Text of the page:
Ironically, in freely democratic elections, the amounts of misinformation which deploy deliberate online and print falsehoods often multiply to overwhelm the voters.  Examples from the USA, UK, Europe and neighbouring nations require no elaboration.

However, to advocate by insisting on absolute truthfulness during elections is disingenuous and naïve. It is also a no-brainer proposition. Internet accessibility drives the momentum of both volume and quantity of information and misinformation.  Just as misinformation, half-truths and fake news are part and parcel of daily human society, they are also indispensably integral for many politicians during elections to grab and win the benefits of power and privileges.  

Use IoT to Manage onLine Falsehoods 
A non-partisan infrastructure comprising a mix of local and foreign election watchers with security enforcement powers is needed to assure that social peace is preserved and public safety maintained at a high level during and between the election periods.

The key in the effective management of online falsehood is NOT the utopian promotion of truth.  It is in the control and minimisation of the negative disruptive consequences of less-than-truthful information that matters. The following four (4) strategies using Internet-of-Things [IoT] can create a favourable impact:

[1] Technology
Eliminate anonymous internet postings.  Internet Service Providers (ISPs) and Social Media owners eg Facebook, Twitter, Instagram … etc must maintain registration of the valid and legitimate names of their subscribers who want to access and be accessible from Singapore.  This would also include any websites who allow feedback and comments on all things Singaporeans. Web-site and social media owners shall be held legally and punitively responsible for harm and damage to individuals and public safety.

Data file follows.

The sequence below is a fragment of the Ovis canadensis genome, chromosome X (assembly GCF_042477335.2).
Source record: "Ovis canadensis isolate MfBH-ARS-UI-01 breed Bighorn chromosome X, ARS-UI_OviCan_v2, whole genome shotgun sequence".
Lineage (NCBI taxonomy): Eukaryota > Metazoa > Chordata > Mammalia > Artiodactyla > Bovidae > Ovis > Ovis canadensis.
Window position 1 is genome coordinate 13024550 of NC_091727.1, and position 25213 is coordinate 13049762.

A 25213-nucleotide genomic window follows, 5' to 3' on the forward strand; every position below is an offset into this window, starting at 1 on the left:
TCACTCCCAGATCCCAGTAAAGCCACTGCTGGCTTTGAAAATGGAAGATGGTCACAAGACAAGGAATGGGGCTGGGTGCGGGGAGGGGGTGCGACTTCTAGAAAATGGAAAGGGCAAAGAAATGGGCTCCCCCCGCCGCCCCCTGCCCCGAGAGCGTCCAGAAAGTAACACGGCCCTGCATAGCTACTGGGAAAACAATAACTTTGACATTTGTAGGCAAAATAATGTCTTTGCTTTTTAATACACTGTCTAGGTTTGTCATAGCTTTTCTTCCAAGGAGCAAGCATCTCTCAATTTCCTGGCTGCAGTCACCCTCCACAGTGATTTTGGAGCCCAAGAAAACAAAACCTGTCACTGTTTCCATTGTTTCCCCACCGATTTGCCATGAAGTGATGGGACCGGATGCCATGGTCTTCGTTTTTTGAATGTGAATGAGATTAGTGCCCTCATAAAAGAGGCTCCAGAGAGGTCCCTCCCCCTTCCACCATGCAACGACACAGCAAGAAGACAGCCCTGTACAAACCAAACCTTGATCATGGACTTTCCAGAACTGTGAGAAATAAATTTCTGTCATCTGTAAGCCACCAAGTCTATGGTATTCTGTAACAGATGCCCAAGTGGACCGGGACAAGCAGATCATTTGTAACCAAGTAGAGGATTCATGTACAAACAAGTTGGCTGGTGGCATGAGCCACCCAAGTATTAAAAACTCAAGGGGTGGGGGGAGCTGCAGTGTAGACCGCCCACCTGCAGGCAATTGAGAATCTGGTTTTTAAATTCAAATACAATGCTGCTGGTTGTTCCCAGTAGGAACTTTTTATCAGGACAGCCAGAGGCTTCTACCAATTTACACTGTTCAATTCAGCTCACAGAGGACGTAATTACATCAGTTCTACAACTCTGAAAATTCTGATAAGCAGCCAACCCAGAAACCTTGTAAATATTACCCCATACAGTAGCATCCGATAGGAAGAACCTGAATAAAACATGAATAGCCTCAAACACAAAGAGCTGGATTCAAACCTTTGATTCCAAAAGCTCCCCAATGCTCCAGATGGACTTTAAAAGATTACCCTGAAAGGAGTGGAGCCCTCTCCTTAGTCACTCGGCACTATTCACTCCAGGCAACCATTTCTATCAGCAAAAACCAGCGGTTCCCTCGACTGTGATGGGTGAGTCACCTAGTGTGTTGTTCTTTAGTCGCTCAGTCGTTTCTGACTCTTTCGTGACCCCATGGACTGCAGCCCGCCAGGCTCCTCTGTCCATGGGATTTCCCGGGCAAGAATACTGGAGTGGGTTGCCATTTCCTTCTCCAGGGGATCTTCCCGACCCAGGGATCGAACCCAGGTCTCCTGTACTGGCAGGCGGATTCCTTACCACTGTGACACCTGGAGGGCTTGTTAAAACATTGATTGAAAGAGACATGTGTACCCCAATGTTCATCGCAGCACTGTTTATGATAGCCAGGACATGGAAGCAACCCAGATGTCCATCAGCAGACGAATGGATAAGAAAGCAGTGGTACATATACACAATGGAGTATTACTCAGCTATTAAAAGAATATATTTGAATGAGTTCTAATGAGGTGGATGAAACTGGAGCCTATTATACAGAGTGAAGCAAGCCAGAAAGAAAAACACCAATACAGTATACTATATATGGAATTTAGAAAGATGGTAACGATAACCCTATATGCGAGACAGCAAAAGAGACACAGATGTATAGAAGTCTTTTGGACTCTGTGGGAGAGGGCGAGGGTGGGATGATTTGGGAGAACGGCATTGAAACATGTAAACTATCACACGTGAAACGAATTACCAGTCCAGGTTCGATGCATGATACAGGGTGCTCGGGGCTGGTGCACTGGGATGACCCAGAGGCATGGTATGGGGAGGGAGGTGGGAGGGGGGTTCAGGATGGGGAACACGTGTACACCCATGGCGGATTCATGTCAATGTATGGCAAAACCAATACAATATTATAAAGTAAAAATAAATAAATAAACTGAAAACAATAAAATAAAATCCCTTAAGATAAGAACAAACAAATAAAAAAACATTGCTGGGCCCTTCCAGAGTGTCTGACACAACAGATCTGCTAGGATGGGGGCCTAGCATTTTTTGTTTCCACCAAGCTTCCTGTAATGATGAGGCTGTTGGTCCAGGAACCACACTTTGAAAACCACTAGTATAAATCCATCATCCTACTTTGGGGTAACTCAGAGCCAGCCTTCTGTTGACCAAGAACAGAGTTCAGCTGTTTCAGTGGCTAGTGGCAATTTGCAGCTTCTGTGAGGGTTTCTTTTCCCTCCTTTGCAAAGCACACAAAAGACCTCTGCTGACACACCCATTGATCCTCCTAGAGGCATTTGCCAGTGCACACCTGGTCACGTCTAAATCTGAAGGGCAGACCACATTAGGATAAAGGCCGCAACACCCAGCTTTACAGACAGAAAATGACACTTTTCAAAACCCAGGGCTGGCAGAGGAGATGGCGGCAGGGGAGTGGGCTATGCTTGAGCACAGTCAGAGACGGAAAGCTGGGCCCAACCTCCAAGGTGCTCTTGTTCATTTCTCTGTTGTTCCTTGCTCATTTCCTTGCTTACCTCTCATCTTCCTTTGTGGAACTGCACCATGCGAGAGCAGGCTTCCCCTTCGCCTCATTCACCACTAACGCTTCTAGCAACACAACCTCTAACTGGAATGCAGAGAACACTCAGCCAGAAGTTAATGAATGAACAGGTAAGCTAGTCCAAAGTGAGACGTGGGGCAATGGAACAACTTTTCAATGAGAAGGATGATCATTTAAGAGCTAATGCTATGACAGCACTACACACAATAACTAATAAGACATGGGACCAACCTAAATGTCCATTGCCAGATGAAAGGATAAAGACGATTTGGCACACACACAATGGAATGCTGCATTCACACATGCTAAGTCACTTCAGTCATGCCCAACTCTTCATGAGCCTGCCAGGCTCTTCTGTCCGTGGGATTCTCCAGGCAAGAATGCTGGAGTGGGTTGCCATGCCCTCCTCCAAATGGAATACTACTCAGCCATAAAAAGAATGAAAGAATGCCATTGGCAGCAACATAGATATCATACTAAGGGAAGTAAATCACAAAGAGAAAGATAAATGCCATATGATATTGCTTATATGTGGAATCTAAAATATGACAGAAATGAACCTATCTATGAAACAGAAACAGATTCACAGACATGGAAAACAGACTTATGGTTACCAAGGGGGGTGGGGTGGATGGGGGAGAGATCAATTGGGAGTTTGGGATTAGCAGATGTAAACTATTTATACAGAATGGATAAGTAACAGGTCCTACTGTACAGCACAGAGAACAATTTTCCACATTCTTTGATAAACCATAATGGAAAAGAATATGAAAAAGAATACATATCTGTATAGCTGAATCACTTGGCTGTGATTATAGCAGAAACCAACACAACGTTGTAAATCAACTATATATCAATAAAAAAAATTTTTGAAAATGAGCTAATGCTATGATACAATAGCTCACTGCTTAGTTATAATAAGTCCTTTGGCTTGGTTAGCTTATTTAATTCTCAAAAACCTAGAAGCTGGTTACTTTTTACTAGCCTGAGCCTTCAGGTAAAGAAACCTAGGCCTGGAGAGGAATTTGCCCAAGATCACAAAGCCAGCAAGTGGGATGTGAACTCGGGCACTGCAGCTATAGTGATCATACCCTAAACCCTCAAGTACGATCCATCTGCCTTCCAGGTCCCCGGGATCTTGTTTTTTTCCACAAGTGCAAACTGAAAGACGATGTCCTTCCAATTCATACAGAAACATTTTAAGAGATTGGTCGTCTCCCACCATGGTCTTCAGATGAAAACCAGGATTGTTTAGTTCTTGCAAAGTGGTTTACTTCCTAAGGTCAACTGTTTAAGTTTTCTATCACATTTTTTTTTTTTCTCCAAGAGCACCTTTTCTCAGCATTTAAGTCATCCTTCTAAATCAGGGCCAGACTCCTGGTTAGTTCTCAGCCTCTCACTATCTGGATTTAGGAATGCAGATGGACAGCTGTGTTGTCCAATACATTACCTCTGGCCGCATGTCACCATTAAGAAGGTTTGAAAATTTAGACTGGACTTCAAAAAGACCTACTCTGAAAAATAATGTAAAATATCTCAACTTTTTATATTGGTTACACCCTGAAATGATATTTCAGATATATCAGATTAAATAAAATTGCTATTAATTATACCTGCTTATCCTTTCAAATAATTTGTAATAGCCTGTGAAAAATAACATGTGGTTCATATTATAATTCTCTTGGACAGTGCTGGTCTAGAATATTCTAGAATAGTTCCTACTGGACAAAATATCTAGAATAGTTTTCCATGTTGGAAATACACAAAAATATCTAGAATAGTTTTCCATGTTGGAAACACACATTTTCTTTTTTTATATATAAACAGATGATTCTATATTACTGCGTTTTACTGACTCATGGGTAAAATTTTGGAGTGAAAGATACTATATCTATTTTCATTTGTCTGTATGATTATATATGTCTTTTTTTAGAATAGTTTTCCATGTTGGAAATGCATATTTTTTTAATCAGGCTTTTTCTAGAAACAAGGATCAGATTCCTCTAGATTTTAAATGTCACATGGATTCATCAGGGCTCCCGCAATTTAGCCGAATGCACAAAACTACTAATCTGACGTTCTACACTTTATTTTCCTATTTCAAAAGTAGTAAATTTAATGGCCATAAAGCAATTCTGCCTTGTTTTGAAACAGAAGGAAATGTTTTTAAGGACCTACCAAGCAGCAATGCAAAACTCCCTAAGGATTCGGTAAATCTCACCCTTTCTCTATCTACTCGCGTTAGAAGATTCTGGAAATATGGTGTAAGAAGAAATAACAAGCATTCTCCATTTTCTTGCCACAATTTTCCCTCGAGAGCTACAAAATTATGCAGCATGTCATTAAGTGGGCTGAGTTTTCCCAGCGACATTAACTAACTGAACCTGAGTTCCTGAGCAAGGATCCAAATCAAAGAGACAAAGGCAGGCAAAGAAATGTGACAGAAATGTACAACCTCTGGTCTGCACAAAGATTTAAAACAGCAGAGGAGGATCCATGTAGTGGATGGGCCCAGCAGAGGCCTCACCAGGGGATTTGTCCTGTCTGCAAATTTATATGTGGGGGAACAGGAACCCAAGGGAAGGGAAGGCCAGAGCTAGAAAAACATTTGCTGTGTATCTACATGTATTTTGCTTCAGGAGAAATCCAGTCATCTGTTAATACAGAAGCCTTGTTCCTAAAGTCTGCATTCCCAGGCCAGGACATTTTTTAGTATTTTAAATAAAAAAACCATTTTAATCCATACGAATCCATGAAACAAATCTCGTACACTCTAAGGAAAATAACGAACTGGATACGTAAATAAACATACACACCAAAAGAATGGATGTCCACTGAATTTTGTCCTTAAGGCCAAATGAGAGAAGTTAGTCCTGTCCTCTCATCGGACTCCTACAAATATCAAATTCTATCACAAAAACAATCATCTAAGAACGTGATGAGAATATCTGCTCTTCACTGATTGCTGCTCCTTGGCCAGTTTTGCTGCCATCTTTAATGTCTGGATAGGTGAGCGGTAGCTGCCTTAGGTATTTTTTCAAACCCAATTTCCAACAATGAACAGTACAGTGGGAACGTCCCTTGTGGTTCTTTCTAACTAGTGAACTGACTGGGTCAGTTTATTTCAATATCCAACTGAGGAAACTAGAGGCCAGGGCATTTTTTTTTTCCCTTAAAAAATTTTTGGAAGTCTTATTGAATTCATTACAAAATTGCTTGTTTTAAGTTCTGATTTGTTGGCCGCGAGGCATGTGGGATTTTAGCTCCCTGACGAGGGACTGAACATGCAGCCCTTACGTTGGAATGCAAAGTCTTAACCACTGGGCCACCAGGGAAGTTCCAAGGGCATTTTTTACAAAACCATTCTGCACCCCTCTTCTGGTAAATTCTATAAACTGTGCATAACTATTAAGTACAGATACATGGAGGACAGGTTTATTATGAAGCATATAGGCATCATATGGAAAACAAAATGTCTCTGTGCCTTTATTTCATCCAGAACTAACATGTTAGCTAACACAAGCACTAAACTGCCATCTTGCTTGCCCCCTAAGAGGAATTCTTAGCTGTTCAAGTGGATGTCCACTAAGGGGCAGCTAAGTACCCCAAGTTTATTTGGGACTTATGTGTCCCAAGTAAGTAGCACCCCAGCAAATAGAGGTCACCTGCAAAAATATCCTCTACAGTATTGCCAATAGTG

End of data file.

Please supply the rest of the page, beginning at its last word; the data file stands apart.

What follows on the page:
[2] Education
Develop a high level of debating skills in our students, including critical thinking and independent thought.  Regular research and essay writing on contentious subjects, field trips, followed by presentations and questions from peers, teachers and visitors would help to reduce students’ simple-minded gullibility and naivety.  

[3] Public Discourse
Promote regular public forum to encourage debates and critical discussions on interesting subject topics, and to learn the etiquette of mutually respectful conversations.  This would also raise the quality of comments and debates on the internet.

[4] Legal and Regulatory
Without anonymity, online actors who choose to cause social chaos and mischief, harm public safety, denigrate self-respect and destroy self-esteem of individuals and communities should face the full extent of incarceration and other legal punitive measures.


Freedom is our noble and privileged foundation to secure for ourselves, our children, our grandchildren and fellow Singaporeans the right to speak and write truth to power and the world. Every Singaporean should be educated to know and understand that they should not pre-digest any opinion unthinkingly, and they should not gullibly swallow everything that come through the internet and social media taps.  
Read, listen and research everything of relevance and interest; question all but believe none of them; and arrive at your very own conclusions. There is no other victorious way to combat deliberate online falsehoods.  





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16 comments:

Virgo4949 said...


Two in Three Singaporeans had difficulty in knowing what is falsehoods??

That's why the PAP can win every Elections.

LKY said Singaporeans Dafts, really Dafts.

MAN WITH For sight to screw their backsides.